Wealthy people are paying for their kids to get into college?
Honestly, tell me something I don't know.
On Tuesday, the FBI exposed a multimillion-dollar college admissions scandal executed by some of the most wealthy and prominent families in the U.S., two of which happen to be Hollywood household names. These overzealous and exceedingly wealthy parents participated in scandalous and unethical behavior, such as paying others to take their teen's admissions exams, as well as bribing college officials to say that their children were athletic recruits when they weren't athletes at all.
The most notable names from the list of 50 individuals charged are Lori Laughlin, former cast member of TV's "Full House," and Felicity Huffman, known for her role in "Desperate Housewives" as Lynette Scavo. These women appeared innocent on TV, but it's clear that the cookie-cutter demeanor their characters displayed couldn't be further from their true colors.
If we're being honest here, the only reason this is newsworthy is that the wealthy people being indicted are celebrities — not because college admissions scams are a new occurrence.
It's no surprise that the colleges where these scams have taken place have all been prestigious universities like Yale, Stanford, and UCLA. These institutions have a history of being exclusive, as well as placing money above intellect and ability. As the saying goes, "It's not about what you know, but who you know."
For years, people have been using their personal connections and vast wealth to continue bringing in opportunities for their lackluster children, yet for some reason, no one seems to bat an eye.
We all know it's going on, but no one is complaining and no one tries to stop it. It's almost as if we've just accepted that that's the way things are. Meanwhile, I hear at least one ignorant comment about affirmative action a year.
I'm being serious. It's like clockwork.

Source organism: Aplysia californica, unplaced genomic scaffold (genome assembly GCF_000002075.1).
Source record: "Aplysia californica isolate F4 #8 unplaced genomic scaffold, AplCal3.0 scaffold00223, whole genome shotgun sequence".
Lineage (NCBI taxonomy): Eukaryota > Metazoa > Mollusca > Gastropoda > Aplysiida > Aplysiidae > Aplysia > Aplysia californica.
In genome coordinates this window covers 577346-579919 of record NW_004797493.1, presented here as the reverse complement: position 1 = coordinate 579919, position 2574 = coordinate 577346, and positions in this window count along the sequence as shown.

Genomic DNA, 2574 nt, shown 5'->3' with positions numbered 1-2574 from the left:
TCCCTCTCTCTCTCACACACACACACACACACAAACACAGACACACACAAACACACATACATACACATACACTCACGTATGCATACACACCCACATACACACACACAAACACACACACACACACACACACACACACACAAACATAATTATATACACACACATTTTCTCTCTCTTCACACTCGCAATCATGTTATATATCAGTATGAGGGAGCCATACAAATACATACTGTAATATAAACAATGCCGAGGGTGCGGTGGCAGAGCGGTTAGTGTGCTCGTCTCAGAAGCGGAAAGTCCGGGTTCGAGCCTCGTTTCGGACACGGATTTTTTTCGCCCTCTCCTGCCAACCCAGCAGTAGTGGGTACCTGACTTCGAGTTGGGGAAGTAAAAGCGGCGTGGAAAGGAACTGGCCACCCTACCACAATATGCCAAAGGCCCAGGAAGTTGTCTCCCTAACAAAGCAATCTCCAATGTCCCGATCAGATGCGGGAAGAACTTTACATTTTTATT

As a minority, you constantly feel as though you have to "prove" that you belong in certain spaces, especially those that are typically seen as reserved for the white, wealthy majority. With this country's history of limiting minorities' access to education, colleges and universities are definitely included in the list of those spaces. The idea that we don't belong in these spaces, nor are we good enough for them, is still highly prominent in our society, even though there have been vast increases in the percentage of minorities enrolled in postsecondary education.
As a minority student, your talents and abilities are constantly undermined, while your success is seen as the result of some type of "help."
Even though the majority of minority students busted their asses to get into college (and bust our asses every day to stay there), we are always verbally assaulted with the "affirmative action" slander. I once went to see a lecture by a distinguished marine biologist. He told us a story about someone harassing him during the early days of his career, telling him "it's because of affirmative action and people like you that I didn't get into [Harvard]." In 2008, a clueless and grossly privileged young white woman tried to sue the University of Texas for using affirmative action to discriminate against her (but the truth is that she was just a mediocre student). And for a personal example, I once sat across from one of my peers at the Honors College and heard him say "I have to look super good on my med school application or else I won't get in... Because, ya know, I'm white."
The idea that the only reason Blacks and other minorities receive opportunities is because of affirmative action needs to die.
Not only is it the furthest thing from the truth, but it is just another way to denigrate an entire group of people and diminish their accomplishments. Why are minorities always blamed when a white person doesn't receive the opportunity they think they deserve? The same people who think it's preposterous to say that white privilege exists are the same people claiming how "unfair" affirmative action is.
The truth of the matter is that affirmative action is not some sort of privilege to minorities (Blacks are still the smallest population of those currently attending college), and minorities aren't "stealing" opportunities from anyone. Perhaps if we acknowledged that the biggest threat to integrity in college admissions are wealthy and elite, we could end this tired debate around affirmative action and stop the actually mediocre kids from getting into colleges they don't deserve to attend.